Alcoholism is a progressive disease. The progression means that many potential alcoholics display alcoholic tendencies from a young age, leaving parents unclear if their child is an alcoholic.
Just because a child possesses alcoholic characteristics doesn’t mean they’ll become a full-fledged alcoholic.
Generally, there are a ton of factors that contribute to a child being an alcoholic later in life. However, it is difficult for parents to understand that their child is possibly participating in underage alcohol use and requires professional help. Generally, the warning signs go unnoticed by families until a child is in trouble, or someone brings the family’s attention to the severity of the alcohol problem.
Continue reading to learn more about if your child is an alcoholic
Signs of Alcoholism in Children
Although the following signs may symbolize a problem with alcohol or drugs, some also display normal adolescent issues. Professionals believe that it is more likely that your child is an alcoholic if, as a parent, you notice several of these signs at the same time or if they appear excessive in nature.
- Risk-taking behavior
- Delinquent behavior
- Never fitting it
Why is My Child an Alcoholic?
Experimenting with substances at a young age leads to greater chances of a child being an addict or an alcoholic.
Drug and alcohol use is very common during adolescence. Generally, teenagers are often unaware of how serious alcoholism is. Thus, risk-takers and rebellious teens are more likely to experiment with liquor. Additionally, teen drinking or drug use between the ages of nine and twelve could indicate future addiction.
Genetic factors contribute to the likelihood of your child being an addict or an alcoholic.
Generally, genetic factors play a huge role in alcoholism. Multiple studies cite genetics as the single largest factor in determining whether someone is alcoholic or not, clocking in at an impressive 50%. Thus, it’s much more likely for a child to become an alcoholic if someone in their family is. However, just because there’s a family history of alcoholism, it doesn’t mean that the child will grow up to be an alcoholic.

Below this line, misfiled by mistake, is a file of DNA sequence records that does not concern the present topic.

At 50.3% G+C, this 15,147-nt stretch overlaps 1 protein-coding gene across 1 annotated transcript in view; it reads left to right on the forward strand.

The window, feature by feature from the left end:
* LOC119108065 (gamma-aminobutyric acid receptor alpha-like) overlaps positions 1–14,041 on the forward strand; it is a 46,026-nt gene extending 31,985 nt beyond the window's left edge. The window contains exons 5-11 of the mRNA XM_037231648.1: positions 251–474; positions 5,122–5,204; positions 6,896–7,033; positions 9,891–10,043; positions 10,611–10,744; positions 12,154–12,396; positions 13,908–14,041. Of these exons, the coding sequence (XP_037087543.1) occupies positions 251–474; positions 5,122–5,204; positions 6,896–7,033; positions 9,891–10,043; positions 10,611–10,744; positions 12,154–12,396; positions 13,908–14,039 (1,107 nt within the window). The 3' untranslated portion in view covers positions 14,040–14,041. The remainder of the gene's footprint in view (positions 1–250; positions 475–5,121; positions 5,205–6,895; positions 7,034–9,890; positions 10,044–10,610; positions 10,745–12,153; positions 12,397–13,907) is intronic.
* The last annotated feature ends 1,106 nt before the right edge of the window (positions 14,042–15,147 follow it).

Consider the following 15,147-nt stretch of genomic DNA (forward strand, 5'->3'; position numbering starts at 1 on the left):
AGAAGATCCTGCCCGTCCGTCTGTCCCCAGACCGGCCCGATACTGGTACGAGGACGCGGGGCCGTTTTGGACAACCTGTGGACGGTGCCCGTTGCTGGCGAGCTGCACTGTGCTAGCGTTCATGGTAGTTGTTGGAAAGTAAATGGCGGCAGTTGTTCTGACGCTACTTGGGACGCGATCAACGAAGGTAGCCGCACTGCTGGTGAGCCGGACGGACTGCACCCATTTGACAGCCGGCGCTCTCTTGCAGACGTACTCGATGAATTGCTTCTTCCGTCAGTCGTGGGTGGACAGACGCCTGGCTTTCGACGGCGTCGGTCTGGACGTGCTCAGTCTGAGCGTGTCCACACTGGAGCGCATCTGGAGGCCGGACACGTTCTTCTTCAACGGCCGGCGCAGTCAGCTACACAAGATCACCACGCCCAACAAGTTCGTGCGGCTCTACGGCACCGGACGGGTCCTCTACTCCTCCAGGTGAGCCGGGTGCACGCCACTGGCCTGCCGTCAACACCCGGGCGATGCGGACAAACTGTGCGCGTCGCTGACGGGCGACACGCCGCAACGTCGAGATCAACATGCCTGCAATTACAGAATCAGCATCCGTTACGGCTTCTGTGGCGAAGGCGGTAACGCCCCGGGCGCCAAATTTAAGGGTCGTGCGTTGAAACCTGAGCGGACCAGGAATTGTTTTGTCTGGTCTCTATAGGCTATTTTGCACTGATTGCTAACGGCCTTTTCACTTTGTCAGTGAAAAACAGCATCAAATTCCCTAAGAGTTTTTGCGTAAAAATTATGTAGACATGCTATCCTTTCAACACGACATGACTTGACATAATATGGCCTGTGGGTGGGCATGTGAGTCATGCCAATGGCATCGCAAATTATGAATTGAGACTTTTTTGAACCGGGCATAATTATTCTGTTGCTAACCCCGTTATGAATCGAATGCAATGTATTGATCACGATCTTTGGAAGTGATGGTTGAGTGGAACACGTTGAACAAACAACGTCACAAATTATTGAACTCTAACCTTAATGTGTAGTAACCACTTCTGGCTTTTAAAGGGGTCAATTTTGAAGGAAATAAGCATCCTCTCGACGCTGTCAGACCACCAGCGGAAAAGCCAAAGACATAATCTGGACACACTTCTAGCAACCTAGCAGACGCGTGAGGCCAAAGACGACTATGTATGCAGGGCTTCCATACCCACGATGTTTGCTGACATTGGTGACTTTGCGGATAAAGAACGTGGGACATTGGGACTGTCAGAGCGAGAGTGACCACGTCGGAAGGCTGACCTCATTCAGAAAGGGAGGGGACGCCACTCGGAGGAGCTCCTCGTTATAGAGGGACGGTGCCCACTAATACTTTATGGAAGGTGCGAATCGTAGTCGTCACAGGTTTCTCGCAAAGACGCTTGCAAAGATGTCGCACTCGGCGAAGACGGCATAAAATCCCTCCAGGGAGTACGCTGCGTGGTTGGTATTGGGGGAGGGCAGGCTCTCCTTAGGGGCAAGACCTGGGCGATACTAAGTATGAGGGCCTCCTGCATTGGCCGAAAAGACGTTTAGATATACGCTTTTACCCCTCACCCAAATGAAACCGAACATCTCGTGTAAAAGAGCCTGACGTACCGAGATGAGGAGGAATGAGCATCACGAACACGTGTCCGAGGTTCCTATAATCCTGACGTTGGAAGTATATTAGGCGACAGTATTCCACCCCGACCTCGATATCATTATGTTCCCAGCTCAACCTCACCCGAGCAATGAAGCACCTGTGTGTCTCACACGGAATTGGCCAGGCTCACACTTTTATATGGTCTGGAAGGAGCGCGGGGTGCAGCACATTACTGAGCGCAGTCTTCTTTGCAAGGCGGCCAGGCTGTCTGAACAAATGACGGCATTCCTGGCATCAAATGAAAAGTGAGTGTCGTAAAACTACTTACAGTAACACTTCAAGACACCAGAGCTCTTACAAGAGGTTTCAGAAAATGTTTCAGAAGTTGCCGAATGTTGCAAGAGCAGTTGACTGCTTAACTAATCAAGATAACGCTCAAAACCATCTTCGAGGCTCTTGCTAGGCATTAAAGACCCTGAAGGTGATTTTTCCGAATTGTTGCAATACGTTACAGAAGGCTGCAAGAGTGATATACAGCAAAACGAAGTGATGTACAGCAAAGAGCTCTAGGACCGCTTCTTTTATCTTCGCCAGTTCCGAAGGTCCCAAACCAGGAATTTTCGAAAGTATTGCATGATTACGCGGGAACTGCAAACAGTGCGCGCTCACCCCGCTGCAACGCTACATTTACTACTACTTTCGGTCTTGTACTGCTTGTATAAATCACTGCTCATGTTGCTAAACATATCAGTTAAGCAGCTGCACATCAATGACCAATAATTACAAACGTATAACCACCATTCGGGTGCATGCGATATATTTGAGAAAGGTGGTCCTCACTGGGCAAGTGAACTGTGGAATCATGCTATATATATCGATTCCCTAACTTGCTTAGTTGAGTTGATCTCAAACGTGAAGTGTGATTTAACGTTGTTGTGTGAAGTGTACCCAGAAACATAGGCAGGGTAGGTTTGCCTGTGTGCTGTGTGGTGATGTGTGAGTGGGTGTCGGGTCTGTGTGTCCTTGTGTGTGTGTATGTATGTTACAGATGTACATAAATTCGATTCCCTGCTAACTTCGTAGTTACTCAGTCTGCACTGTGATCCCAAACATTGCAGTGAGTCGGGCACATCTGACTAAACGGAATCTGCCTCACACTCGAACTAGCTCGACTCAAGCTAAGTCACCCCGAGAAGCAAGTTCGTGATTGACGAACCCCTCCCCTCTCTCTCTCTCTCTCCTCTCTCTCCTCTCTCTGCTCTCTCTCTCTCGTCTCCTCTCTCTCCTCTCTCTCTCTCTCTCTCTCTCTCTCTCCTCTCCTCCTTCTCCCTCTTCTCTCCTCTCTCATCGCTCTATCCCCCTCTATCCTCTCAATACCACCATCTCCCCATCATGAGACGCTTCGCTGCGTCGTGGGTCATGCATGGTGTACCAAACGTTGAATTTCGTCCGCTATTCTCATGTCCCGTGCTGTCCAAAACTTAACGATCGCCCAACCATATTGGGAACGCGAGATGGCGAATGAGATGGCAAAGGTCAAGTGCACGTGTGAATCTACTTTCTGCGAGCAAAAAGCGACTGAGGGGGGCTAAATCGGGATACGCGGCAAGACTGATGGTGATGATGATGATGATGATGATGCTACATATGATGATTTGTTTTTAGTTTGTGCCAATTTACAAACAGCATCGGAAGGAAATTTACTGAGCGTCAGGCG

Childhood trauma is one of the leading contributing factors of addiction.
Furthermore, children who experience trauma may have a higher chance of experimenting with drugs and alcohol. Since many children from unstable homes don’t learn practical coping skills, liquor and drugs take the place of healthy coping mechanisms. Additionally, 90% of women who are addicted to alcohol were physically, emotionally, or sexually abused as children, according to the National Trauma Consortium. Also, many women experience post-traumatic stress disorder (PTSD) and use drugs or alcohol to numb feelings of pain, anxiety, depression, and fear.
Personality Traits of an Alcoholic
Here is a list of general personality traits associated with individuals struggling with addiction. However, if pondering if your child is an alcoholic, take the time to review this character list as a starting point. So, how many of these traits do your son or daughter possess? Our addiction professionals suggest if you can identify eight or more, then seeking professional help for your child is appropriate. If you think your child is an alcoholic, then intervene before the drug or alcohol use gets too out of control.
- Lives on the edge
- All or nothing thinking
- Thrill seeker
- Anxiety prone
- Acts before thinking
- Holds grudges
- Dislikes authority
- People pleaser
- Fear of failure or success
- Compulsive liar
- Drama queen
- Social chameleon
- Life of the party
- Prone to Depression or Anxiety
- Struggles with Co-Occurring disorders such as self-harm or eating disorders
When Contacting A Professional
Generally, early signs of alcoholism can be detected and examined through therapy. That means there may finally be an answer to the question, “is my child an alcoholic?” Thus, being educated about alcoholism and its effects and dangers is also vitally important. Finally, knowing where and how to seek help is the best way to help your child. Also, in accepting help for an addicted child, the first thing to do is to not criticize yourself. The primary thing is to act now to find the best available treatment to support your child stop using alcohol, and begin living a healthier lifestyle.
So, contact us today if you have concerns about your child being an alcoholic or struggling or drug use. Because we understand the importance of education for families, we are available to answer any questions you may have regarding your child’s behavior and substance use.